James Coney, formerly of the Daily Mail and now of the Times is a campaigning journalist who says it as he sees it- and that’s refreshingly transparent
He is asking in an article the question that’s in the title of this blog. His starting point is this statement.
Open-ended investments, more commonly known as funds, are in the middle of an existential crisis. Right now, low-cost trackers and investment trusts look like much better products because funds seem fundamentally flawed in their design
James ends his recent piece in the Times
The IA (Investment Association) is boldly plotting a way towards better transparency, but I don’t really think its members are on board.
It must start from the principle that investors are entitled to have full details of what assets are being held — not what extra information they should be allowed to have.
It is, after all, our money — not theirs.
James is kicking off from the problems investors are experiencing with the Woodford Equity Income fund.
But he seems to be questioning what it is that we’re getting from funds that justifies the assumption we should use them.
Funds – the great feeder
I had this conversation with a couple of gents from an insurance company who were asking me what bits of financial services we could do without.
I said “funds” and they blanched.
Funds are indispensable to the financial services industry but not – it would seem – to its customers. Funds are a source of income for fund managers, asset managers, custodians, lawyers, accountants, brokers, ACDs, traders and platforms. I think I could write a lengthy blog just on the retinue of flunkies who feed on funds
When you think what a fund is – (a collection of investments offering people easy ways to get your money in and out of investments) – it really shouldn’t be so hard.
Take funds out of the equation and a whole bunch of people would need to find new ways to get fed.
Is there an alternative?
It is extremely hard for investors to avoid funds but there are ways. People can invest directly into the stock market, or they can buy shares that passively replicate the stock market (ETFs) or offer investment through a shareholder trust (investment trusts). These alternatives are frowned upon by fund managers and it is easy to understand why,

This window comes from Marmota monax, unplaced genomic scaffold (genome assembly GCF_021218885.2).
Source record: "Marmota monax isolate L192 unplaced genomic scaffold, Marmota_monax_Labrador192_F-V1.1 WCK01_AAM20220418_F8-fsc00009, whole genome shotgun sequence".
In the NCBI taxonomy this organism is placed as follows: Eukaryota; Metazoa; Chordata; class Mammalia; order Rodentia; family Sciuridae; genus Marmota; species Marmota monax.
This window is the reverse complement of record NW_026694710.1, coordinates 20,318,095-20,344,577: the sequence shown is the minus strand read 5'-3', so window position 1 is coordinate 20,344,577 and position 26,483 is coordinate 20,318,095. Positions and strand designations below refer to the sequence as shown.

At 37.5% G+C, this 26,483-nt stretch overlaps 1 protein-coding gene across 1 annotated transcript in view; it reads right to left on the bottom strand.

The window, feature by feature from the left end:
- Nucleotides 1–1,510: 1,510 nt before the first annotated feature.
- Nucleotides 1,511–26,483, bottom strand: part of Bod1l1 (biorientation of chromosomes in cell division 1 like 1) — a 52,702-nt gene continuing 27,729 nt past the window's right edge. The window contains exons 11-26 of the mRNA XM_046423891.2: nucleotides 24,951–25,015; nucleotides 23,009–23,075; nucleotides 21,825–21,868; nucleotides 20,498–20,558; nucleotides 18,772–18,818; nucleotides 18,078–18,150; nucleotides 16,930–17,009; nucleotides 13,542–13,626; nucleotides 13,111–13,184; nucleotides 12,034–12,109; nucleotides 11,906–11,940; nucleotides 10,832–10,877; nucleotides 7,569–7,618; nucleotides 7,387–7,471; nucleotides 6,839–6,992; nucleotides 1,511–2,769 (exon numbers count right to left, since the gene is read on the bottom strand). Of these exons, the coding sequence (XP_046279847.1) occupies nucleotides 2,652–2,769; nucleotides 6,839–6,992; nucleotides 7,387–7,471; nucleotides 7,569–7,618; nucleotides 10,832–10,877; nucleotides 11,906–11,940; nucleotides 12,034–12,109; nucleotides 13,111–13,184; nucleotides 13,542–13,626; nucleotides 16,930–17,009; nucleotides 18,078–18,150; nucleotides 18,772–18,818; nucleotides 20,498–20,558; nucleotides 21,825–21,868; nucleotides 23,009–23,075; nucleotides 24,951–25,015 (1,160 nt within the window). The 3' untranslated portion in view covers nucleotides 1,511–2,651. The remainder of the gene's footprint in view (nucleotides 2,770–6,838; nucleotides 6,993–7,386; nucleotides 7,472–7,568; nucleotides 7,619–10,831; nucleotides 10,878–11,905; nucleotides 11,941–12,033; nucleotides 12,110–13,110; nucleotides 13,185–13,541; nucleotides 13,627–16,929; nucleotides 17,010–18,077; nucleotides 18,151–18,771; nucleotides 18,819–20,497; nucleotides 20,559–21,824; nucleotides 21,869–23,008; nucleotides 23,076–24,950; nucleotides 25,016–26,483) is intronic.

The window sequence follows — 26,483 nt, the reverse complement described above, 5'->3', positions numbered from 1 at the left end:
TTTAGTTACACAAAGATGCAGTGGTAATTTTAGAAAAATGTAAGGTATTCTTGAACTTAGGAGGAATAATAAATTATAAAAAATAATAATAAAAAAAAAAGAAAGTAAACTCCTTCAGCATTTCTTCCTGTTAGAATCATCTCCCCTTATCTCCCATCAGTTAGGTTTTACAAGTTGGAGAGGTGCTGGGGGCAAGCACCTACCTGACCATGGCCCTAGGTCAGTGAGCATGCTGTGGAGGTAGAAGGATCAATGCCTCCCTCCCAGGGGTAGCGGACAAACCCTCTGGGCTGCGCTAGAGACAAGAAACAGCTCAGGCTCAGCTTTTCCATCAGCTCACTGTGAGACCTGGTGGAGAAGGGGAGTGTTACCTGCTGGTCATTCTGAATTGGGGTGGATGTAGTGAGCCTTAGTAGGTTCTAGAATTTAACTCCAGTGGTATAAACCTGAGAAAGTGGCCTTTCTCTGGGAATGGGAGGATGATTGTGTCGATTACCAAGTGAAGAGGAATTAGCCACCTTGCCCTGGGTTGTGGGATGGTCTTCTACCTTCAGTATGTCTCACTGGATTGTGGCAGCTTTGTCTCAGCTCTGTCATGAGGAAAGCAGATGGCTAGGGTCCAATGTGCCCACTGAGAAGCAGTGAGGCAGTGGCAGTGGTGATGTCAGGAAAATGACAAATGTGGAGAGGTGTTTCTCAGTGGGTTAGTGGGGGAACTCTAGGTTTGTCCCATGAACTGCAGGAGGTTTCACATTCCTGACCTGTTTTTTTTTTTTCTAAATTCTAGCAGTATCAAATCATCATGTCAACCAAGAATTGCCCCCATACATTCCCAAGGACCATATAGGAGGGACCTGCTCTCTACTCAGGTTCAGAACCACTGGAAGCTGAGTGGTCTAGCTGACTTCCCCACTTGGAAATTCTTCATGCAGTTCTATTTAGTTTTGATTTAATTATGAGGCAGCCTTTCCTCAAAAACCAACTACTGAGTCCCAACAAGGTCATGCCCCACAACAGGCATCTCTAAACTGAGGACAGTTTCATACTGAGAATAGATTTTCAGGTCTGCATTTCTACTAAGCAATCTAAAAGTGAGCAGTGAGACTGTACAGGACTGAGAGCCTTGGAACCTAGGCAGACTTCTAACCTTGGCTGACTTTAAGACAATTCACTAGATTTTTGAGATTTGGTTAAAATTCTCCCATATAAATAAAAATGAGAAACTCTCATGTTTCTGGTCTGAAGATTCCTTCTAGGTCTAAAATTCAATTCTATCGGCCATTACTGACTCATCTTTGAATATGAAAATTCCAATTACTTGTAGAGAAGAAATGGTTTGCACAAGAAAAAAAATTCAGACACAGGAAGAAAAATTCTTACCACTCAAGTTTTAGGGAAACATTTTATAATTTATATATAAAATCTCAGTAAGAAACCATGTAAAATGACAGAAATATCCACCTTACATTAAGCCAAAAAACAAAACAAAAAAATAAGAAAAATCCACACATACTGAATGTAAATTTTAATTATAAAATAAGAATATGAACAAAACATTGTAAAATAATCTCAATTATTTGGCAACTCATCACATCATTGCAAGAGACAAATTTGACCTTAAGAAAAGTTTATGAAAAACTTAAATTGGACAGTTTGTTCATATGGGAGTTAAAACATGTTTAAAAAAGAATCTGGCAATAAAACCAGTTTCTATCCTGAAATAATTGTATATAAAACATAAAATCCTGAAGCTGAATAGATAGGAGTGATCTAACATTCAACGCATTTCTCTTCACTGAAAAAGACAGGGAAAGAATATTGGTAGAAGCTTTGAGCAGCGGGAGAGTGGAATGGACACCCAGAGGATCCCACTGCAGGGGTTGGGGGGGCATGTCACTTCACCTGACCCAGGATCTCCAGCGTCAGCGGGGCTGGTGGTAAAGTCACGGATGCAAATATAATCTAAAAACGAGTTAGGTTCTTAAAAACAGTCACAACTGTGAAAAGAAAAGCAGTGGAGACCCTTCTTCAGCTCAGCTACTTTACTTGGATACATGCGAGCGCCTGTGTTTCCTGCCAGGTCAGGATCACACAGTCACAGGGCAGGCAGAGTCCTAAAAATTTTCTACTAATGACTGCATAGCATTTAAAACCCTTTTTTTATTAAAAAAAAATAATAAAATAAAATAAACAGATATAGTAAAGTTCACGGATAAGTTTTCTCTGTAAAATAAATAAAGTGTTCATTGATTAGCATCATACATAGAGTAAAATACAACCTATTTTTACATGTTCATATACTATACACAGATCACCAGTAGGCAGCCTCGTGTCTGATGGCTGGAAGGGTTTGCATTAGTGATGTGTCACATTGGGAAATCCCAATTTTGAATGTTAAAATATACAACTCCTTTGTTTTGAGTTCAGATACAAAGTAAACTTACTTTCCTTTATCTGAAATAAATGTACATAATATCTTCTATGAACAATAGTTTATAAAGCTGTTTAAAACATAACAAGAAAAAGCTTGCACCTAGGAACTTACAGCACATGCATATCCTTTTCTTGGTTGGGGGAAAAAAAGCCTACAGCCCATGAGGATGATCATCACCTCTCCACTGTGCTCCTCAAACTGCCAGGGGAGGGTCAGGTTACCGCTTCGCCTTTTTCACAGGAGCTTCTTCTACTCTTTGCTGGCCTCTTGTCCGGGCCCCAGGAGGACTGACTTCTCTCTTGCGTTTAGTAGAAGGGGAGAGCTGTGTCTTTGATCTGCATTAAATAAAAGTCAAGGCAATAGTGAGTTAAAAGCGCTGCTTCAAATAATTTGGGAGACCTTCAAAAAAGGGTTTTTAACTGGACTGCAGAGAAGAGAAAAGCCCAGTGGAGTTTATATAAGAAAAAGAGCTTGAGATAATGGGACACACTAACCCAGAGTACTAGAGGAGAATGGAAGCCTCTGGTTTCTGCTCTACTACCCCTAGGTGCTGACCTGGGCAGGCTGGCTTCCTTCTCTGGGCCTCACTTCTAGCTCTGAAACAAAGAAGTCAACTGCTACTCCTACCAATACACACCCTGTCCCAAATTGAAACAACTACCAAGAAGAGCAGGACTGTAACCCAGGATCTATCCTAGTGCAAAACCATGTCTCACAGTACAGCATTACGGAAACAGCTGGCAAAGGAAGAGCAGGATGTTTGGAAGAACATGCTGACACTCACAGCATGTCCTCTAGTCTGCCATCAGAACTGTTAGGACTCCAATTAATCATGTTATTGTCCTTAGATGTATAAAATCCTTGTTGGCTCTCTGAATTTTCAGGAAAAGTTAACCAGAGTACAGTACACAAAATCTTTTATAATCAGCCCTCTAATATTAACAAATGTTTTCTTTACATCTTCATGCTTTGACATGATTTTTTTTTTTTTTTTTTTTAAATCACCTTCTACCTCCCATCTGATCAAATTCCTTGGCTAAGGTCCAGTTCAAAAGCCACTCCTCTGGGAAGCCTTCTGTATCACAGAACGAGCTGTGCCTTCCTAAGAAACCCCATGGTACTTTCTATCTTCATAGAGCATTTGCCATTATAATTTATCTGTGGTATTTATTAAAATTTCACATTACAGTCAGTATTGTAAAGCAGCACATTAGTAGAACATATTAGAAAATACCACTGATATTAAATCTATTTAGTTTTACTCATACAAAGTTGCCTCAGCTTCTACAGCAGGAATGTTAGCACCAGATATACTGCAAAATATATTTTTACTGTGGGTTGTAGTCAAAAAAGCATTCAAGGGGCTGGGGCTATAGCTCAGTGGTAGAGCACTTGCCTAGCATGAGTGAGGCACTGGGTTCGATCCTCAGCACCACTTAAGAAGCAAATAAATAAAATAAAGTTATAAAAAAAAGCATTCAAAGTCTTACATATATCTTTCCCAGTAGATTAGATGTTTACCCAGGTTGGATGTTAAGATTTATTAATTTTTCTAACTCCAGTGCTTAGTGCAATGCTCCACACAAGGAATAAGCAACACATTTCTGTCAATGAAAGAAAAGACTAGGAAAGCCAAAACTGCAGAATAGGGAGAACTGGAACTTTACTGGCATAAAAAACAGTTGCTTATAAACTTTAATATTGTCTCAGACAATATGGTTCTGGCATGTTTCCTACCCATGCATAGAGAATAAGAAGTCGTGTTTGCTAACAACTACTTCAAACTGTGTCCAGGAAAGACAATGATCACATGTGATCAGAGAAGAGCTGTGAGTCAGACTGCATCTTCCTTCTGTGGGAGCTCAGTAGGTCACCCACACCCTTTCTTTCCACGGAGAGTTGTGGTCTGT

I am not convinced by the transparency of investment trusts and ETFs any more than I am by most funds. But they do at least present a challenge to the fund management industry.
What I hope for is wholesale reform of the funds industry that will allow us to properly understand what we are investing in. This should not be as hard as all that, but as we have seen with Woodford, a list of holdings can be bait for hedge fund managers to prey upon funds that are in the process of changing these investments.
People like Dr Chris Sier, who has pressed for better standards of reporting, are now actually enforcing better reporting. But ordinary people are still a way away from properly understanding what happens with their money.
The alternative to not knowing – is knowing. People have a right to know where there money is invested and if we had the courage to tell them, those people who manage funds might get a pleasant surprise.
We shouldn’t do away with funds, but we need to start thinking of funds as things that help investors rather than things that pay the people who run them.
As James Coney points out
Investment firms dish out information like gruel in a poorhouse and we’re made to feel grateful for what little we get. Don’t dare ask for more.
The point is this, telling people what is going on is not bad news for fund managers, unless they have something to hide. The good fund managers do not hide and already Chris Sier’s ClearGlass organisation is listing managers who do a good job.
Many Independent Governance Committees report that they are still having trouble getting the information they need to discover if funds are giving value for money.
Organisations like AgeWage are able to show people the value they get for their money, bypassing all the complex reporting and just comparing money in and money out.
Both ClearGlass and AgeWage have been criticised by making the complex simple. But the truth is always simple.
The alternative is simplicity and it comes through transparency.